When Joanna Vander Plaats moved with her two young daughters to Grand Rapids, Michigan, nearly eight years ago, she wanted to find a friendly and welcoming neighborhood.
The family’s move from Kalamazoo, a home they’d always known, was nerve-wracking. They didn’t know a single person in their new city — much less a friend who might watch the kids or come over for dinner.
As Vander Plaats, 30, was researching Grand Rapids, she came across a cohousing development, Newberry Place. It was a pedestrian-friendly neighborhood with 20 separate townhouses that shared some common spaces, including a clubhouse, where there were weekly dinners for residents.
“Cohousing made it easier to start a new life,” Vander Plaats said. Two months after she and her girls moved in, they knew the neighbors in all the other 19 houses.
“I knew a little about each of them,” she said. “I knew their family dynamics. It helped me feel like Grand Rapids was home a lot quicker.”
What exactly is cohousing? It’s a community-focused living arrangement, where residents share space, chores and fellowship. The idea started in Denmark in the 1960s and has spread across Europe and the U.S.
“It’s about sharing resources and engaging in your community,” said Thomas Barrie, a professor of architecture at North Carolina State University and author of the new book “House and Home: Cultural Contexts, Ontological Roles” (Routledge).
Cohousing developments and starter groups — those who get together to plan a new site — have been growing in America, Barrie said.
It’s a promising model for those who want to “age in place,” he said. Older folks can live independently for longer because there is a steady stream of neighbors to check in on them.
Yet cohousing hasn’t reached its full potential in the U.S., Barrie believes. “It’s not something that’s been capitalized yet in America,” he said, because housing in the U.S. has been defined as “your private realm.”
At Newberry Place, parking is toward the back and on one edge of the development. What you see while walking through the neighborhood is porches and front doors. It’s built to foster accidental interactions between neighbors.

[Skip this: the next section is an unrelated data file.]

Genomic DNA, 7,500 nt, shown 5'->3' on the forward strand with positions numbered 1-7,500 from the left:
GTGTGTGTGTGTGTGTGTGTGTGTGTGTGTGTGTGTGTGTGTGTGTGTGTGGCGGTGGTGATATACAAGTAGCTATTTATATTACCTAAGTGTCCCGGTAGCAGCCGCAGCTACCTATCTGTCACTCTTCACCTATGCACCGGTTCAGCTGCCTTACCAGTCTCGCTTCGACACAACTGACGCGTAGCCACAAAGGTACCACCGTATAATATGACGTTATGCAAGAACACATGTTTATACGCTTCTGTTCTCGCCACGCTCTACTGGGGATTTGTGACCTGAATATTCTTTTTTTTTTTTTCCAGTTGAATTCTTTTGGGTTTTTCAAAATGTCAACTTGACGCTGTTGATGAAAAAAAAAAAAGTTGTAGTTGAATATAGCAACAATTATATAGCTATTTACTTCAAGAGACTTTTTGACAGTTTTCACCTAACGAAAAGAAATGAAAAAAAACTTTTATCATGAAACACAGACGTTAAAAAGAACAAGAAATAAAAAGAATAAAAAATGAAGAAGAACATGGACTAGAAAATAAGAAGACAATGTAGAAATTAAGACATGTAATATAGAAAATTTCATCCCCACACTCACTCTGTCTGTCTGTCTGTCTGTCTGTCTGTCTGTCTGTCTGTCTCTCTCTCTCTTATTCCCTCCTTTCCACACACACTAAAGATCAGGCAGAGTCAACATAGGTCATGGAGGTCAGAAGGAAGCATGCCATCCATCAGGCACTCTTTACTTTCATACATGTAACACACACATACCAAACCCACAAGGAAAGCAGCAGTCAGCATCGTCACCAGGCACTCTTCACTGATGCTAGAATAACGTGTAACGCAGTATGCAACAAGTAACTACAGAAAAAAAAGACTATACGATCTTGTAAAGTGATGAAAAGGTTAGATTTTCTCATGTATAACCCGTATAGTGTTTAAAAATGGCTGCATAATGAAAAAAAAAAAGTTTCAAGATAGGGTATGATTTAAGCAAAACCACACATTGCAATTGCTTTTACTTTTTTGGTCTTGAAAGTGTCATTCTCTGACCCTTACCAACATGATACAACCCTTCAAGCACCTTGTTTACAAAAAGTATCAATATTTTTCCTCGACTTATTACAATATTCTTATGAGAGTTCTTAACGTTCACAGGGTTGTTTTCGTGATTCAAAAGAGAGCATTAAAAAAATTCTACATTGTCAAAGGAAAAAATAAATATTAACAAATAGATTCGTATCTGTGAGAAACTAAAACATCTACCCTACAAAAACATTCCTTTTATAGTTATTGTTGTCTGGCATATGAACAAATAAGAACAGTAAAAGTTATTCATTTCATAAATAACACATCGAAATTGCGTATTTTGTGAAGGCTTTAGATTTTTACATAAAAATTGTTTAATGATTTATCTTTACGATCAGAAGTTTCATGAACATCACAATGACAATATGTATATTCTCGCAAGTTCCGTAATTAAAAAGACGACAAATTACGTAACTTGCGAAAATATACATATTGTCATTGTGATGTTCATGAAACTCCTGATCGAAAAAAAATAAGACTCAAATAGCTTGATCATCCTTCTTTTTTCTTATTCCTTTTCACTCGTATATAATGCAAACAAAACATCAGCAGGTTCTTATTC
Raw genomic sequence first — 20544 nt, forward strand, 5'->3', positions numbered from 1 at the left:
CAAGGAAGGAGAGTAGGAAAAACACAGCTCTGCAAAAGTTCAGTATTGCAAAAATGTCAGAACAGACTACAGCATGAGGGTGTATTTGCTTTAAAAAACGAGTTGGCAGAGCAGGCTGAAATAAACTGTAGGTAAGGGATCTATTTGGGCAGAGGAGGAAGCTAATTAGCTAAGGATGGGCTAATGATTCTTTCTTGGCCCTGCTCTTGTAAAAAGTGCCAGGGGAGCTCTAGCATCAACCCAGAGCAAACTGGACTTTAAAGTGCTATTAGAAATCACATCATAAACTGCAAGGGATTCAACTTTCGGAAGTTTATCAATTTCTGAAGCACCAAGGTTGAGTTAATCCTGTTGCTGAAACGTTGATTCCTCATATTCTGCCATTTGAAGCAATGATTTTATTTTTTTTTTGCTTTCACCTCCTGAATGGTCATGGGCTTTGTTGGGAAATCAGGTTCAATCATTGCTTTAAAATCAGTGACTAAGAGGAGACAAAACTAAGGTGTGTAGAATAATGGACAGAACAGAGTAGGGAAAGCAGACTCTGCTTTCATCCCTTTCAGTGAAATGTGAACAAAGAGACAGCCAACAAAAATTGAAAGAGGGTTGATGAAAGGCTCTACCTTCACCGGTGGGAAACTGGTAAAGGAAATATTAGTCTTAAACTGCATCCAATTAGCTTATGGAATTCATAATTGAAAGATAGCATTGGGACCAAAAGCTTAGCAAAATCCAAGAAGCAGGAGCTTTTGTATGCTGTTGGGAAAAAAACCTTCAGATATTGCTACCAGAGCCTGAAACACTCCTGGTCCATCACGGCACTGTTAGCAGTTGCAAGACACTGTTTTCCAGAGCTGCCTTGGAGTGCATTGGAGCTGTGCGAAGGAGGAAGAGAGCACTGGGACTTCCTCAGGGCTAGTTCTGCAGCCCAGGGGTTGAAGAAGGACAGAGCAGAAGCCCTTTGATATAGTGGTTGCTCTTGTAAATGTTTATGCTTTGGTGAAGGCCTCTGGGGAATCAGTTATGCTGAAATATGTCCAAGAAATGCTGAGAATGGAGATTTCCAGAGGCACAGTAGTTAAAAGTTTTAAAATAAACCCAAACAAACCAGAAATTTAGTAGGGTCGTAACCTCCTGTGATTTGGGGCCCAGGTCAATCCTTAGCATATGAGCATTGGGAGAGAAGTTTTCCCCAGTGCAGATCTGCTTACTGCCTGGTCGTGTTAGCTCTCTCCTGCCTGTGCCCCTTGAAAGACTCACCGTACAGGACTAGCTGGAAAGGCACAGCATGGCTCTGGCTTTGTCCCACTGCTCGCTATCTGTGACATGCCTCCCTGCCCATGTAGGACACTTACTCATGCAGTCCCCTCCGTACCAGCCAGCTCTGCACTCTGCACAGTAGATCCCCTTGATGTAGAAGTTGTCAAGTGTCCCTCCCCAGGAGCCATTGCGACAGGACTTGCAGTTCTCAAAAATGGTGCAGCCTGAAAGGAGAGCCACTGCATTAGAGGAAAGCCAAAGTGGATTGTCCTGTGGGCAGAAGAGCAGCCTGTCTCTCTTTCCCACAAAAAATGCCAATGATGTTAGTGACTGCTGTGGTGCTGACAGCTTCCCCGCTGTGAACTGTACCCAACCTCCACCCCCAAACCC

This was appealing to Dan Miller, 66, a retired professor at Calvin College in Grand Rapids. Miller and his wife wanted to downsize after their children left home.
“It’s like living in a big extended family in a way. You have a really rich support system,” Miller said.
There are weekly dinners in the clubhouse, and neighbors sign up for a turn to cook.
At some developments, neighbors share yard work or childcare duties. As with a condominium, residents pay into an association fund for common-space upkeep.
But at many cohousing developments, the impromptu events are just as important as the planned ones.
On Friday evenings, neighbors at Newberry tend to gather at the common house or outside on the deck with wine and snacks.
“We’ll complain about our week or we’ll share laughs,” Miller said. “It’s not organized by anybody but it’s kind of a custom. It’s pleasant.”
Neighbors also might connect over rides to the airport, borrowing eggs or watching each other’s children. Or more serious things.
At New View Cohousing, a development of 24 houses set on 18 wooded acres in Acton, Massachusetts, David Hoffman lost his wife of 34 years to cancer. After the devastating loss, he sent an email to residents around noon to let them know there would be a gathering that evening.
“At 7 p.m. that night, the common house was filled, and there were people from every one of the 24 households in the community,” he said. “You don’t get that in a regular neighborhood.”